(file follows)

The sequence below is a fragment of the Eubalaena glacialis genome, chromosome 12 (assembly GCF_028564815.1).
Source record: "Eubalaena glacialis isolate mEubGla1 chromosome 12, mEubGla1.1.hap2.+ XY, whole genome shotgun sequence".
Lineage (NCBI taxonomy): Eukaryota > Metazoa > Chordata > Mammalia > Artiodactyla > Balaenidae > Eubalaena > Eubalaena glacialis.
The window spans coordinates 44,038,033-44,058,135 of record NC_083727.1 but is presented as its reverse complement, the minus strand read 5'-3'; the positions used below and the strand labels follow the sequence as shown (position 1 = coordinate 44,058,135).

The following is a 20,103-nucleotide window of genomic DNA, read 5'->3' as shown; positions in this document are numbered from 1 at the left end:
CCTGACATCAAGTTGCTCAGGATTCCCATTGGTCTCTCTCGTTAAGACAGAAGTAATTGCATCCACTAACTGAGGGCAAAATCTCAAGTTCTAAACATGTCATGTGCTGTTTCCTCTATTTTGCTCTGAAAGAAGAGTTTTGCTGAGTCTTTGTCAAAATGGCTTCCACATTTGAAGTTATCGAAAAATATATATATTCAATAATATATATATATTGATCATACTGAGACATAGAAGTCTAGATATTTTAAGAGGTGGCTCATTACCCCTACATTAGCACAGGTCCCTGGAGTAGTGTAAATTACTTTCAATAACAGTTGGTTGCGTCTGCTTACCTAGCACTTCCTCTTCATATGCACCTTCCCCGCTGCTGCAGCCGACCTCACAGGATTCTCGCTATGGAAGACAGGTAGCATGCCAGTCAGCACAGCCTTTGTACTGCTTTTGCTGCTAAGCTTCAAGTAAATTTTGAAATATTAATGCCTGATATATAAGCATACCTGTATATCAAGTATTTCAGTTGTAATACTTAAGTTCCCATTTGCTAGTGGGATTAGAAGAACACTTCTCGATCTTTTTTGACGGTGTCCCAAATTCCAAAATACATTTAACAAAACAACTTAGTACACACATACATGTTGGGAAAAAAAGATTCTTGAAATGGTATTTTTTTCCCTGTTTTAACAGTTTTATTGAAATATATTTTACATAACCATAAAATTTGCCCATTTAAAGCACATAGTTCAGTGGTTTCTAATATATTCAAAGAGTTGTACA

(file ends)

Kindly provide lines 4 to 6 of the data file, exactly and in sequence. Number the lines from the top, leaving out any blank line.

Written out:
The window spans coordinates 44,038,033-44,058,135 of record NC_083727.1 but is presented as its reverse complement, the minus strand read 5'-3'; the positions used below and the strand labels follow the sequence as shown (position 1 = coordinate 44,058,135).

The following is a 20,103-nucleotide window of genomic DNA, read 5'->3' as shown; positions in this document are numbered from 1 at the left end:
CCTGACATCAAGTTGCTCAGGATTCCCATTGGTCTCTCTCGTTAAGACAGAAGTAATTGCATCCACTAACTGAGGGCAAAATCTCAAGTTCTAAACATGTCATGTGCTGTTTCCTCTATTTTGCTCTGAAAGAAGAGTTTTGCTGAGTCTTTGTCAAAATGGCTTCCACATTTGAAGTTATCGAAAAATATATATATTCAATAATATATATATATTGATCATACTGAGACATAGAAGTCTAGATATTTTAAGAGGTGGCTCATTACCCCTACATTAGCACAGGTCCCTGGAGTAGTGTAAATTACTTTCAATAACAGTTGGTTGCGTCTGCTTACCTAGCACTTCCTCTTCATATGCACCTTCCCCGCTGCTGCAGCCGACCTCACAGGATTCTCGCTATGGAAGACAGGTAGCATGCCAGTCAGCACAGCCTTTGTACTGCTTTTGCTGCTAAGCTTCAAGTAAATTTTGAAATATTAATGCCTGATATATAAGCATACCTGTATATCAAGTATTTCAGTTGTAATACTTAAGTTCCCATTTGCTAGTGGGATTAGAAGAACACTTCTCGATCTTTTTTGACGGTGTCCCAAATTCCAAAATACATTTAACAAAACAACTTAGTACACACATACATGTTGGGAAAAAAAGATTCTTGAAATGGTATTTTTTTCCCTGTTTTAACAGTTTTATTGAAATATATTTTACATAACCATAAAATTTGCCCATTTAAAGCACATAGTTCAGTGGTTTCTAATATATTCAAAGAGTTGTACA